Academic supercomputing capabilities expand
FOR IMMEDIATE RELEASE November 28, 2010
Fairbanks, Alaska—Academic supercomputing capabilities at the University of Alaska have expanded under a $1.4 million Major Research Instrumentation grant to the Arctic Region Supercomputing Center. The National Science Foundation cyber infrastructure grant will allow ARSC to provide 18 million additional computing hours on Pacman, a supercomputing cluster manufactured by Penguin Computing and used to support the Pacific Area Climate Modeling and Analysis Network.
Cyber infrastructure consists of computing systems, data sources and data storage systems, visualization environments and support staff, all linked by high speed networks to make discoveries and innovations not otherwise possible.Working with UAF's scientists and engineers, ARSC has identified 13 focus areas that areripe for enhancement in a cyberenvironment.The targeted Arctic researchareas cross several disciplines including the mathematical and socialsciences, engineering, biology and climate research. Among the projectscited as a critical need for enhancements under the NSFcyberinfrastructure grant is in life sciences, specifically in the area ofincreased computational capacity for population genetics analyses,increased storage capacity so that researchers can take advantage of NextGeneration Sequencing (NGS) technology, and development of an off-sitedata storage backup strategy.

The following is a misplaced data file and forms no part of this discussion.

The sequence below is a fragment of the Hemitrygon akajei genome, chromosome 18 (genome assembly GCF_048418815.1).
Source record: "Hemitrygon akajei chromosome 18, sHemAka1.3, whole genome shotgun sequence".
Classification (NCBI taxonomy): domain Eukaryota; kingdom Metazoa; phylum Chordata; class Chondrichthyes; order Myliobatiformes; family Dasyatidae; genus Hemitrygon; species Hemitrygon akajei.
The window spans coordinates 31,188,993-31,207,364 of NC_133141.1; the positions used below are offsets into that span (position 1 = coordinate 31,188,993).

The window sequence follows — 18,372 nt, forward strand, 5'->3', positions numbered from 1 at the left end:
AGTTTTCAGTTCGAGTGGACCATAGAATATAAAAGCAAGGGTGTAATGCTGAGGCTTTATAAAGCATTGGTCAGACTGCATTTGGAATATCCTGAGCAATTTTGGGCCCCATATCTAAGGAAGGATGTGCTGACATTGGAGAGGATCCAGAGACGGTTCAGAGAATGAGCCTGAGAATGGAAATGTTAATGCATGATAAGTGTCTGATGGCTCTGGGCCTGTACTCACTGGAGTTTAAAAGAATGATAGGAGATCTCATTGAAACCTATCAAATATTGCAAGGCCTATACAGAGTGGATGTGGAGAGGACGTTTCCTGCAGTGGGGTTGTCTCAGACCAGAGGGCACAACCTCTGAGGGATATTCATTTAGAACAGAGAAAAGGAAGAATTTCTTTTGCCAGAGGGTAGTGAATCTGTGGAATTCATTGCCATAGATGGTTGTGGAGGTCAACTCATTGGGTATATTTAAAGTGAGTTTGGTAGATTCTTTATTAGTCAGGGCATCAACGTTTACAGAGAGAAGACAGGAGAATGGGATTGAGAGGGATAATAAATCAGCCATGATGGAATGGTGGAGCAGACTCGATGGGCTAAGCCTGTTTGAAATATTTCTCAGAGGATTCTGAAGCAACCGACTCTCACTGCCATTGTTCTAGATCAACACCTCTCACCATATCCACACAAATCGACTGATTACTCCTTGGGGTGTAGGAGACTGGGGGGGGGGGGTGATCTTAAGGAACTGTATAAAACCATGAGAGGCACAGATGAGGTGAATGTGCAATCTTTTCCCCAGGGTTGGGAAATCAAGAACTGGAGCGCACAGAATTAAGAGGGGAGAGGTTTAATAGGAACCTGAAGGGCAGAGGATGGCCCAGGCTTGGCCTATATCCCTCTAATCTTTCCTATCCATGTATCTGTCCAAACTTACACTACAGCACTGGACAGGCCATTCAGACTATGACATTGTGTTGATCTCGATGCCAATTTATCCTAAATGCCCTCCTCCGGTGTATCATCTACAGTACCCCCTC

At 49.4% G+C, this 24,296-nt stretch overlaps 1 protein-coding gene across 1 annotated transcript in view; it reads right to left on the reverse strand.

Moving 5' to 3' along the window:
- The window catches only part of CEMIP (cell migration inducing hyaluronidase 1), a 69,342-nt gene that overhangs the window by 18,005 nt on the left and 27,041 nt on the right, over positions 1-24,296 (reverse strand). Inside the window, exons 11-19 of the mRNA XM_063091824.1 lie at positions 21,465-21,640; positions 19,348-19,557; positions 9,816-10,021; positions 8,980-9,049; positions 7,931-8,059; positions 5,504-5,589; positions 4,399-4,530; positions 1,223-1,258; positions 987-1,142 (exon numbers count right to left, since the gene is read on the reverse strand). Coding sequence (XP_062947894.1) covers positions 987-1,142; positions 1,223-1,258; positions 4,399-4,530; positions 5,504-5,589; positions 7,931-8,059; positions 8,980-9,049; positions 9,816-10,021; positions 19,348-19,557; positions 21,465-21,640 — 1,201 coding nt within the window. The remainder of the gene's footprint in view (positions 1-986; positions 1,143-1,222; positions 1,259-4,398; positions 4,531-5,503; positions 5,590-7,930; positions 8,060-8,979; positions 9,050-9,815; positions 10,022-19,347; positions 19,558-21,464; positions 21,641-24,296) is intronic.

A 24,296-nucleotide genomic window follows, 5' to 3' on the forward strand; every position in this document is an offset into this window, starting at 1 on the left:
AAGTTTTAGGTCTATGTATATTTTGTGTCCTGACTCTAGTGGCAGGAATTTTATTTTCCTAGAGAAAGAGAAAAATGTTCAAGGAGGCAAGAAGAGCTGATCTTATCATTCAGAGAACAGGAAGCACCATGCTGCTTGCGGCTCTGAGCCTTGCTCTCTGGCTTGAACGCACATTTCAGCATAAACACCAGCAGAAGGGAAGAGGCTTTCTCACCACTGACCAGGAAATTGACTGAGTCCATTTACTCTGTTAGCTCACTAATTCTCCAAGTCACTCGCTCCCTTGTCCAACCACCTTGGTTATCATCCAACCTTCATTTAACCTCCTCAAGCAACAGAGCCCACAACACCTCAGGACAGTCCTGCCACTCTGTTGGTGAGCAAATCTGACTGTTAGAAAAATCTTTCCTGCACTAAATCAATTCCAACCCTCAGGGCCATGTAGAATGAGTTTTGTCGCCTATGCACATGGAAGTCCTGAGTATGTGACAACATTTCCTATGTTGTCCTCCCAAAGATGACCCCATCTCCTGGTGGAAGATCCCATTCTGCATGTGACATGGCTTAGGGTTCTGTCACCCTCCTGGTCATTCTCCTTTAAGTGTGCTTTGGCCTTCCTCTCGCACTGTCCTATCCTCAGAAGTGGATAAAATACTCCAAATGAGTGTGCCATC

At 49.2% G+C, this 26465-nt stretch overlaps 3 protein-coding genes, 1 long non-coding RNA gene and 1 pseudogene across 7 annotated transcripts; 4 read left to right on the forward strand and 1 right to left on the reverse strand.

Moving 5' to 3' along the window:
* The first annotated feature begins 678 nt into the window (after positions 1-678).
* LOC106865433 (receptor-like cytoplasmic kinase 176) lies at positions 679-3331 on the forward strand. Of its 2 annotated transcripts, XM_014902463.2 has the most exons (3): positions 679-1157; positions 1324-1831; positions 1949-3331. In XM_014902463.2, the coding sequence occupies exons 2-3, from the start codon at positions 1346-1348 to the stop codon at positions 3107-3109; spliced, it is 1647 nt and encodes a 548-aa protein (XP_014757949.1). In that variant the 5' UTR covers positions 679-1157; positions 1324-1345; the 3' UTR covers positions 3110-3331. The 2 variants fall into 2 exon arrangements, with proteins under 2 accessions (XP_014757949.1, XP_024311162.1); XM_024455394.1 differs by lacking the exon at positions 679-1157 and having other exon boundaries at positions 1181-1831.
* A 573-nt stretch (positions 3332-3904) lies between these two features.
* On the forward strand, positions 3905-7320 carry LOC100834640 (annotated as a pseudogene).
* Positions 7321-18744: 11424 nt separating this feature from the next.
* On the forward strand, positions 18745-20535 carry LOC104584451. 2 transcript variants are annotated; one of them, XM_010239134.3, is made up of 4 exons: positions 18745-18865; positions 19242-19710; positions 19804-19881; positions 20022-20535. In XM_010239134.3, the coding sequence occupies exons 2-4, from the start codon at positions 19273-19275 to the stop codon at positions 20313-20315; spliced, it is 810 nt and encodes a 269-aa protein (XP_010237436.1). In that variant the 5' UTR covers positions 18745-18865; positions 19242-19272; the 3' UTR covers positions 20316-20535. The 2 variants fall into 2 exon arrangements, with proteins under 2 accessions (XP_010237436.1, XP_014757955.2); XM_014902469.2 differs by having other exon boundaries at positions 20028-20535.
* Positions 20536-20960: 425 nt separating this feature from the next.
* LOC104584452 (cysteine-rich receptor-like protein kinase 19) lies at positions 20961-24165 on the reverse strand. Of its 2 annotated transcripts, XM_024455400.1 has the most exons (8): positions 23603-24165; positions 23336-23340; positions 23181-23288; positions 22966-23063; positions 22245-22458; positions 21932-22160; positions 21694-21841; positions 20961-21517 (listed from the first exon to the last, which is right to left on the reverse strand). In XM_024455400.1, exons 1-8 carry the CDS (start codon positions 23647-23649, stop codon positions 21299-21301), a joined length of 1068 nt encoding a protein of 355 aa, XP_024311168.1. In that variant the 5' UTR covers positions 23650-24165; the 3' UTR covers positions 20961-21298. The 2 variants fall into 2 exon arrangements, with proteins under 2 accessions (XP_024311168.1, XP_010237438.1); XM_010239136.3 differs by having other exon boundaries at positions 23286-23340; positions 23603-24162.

High-performance computing (HPC) is considered to be the backbone of modern population genetics and phylogenetics, a field in which UAF has gained notoriety in the past decade.Computational requirements for modern biological analyses, especially those used in genomics and evolutionary biology, require large amounts of high-speed data storage and processing power.In some cases, analysis runs can take from weeks to months, and the number of researchers at UAF involved in life sciences research has increased, but the modern computational resources to support them have fallen behind.